You don't need medical articles or published research. All you need to do is point to the obvious and well-established fact that exposure to noise above a certain threshold carries with it a 100% chance of damage to your hearing. Its not the decibel level, but actually something closely related to it called sound pressure level.

    I spent the last several years working on research that informed the development of artificial noise installed in electric cars. In the process, I got to learn a lot about the sound levels present in many daily activities. The increase in sound pressure from one degree to the next is not linear. It is multiplicative. So, of you go from 65dBA which is the level of normal conversation, to 75dBA, the increase is not 10 units, it is double the sound pressure. Something like that anyway.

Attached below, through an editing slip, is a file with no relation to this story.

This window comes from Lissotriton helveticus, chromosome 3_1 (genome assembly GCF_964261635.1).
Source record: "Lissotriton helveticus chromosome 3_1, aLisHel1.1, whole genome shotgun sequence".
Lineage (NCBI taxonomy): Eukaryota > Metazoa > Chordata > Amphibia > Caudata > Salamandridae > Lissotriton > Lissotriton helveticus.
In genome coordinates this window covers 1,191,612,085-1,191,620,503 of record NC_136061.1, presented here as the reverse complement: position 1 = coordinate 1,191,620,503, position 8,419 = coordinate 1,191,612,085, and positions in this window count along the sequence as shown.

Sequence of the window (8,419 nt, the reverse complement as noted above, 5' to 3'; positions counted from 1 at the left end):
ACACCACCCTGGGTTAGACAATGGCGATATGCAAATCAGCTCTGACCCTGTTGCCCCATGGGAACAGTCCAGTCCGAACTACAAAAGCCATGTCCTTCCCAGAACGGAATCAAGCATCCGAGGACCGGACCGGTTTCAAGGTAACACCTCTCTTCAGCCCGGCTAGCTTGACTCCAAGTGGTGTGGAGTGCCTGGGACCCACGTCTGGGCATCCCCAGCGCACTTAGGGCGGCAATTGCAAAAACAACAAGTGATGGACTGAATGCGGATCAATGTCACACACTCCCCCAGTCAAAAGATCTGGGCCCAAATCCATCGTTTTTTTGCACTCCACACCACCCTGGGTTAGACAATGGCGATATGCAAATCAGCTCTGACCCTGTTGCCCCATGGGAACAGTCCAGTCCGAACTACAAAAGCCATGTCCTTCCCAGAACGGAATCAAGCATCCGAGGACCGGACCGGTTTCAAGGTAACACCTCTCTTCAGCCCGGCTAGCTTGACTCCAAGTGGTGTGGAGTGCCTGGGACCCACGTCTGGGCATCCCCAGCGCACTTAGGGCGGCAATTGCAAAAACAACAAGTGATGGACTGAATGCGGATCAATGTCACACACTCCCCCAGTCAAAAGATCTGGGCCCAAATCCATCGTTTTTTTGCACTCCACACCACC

Gun shots are well into the range of hearing damage. The ear is exposed to it only for a fraction of a second, but it does add up to hearing loss. That applies to every caliber. Even .22 long rifle.
  16. InkEd

    InkEd New Member

    I cannot stand wearing earmuff style hearing protection.

    I use the Radian molded earplugs that you make from the little kit. They cost about $10-15 and are not uncomfortable, bulky or annoying like earmuffs and since they are molded to your own ears they don't fall out like foam earplugs.

    I recommend these to everyone that dislikes wearing the earmuffs.
  17. YZ

    YZ member

    By saying "muffs" in this context, we include any kind of hearing protection that works.
  18. hso

    hso Moderator Staff Member


    Earmuffs are specifically worn over the ear while ear plugs are worn in the ear.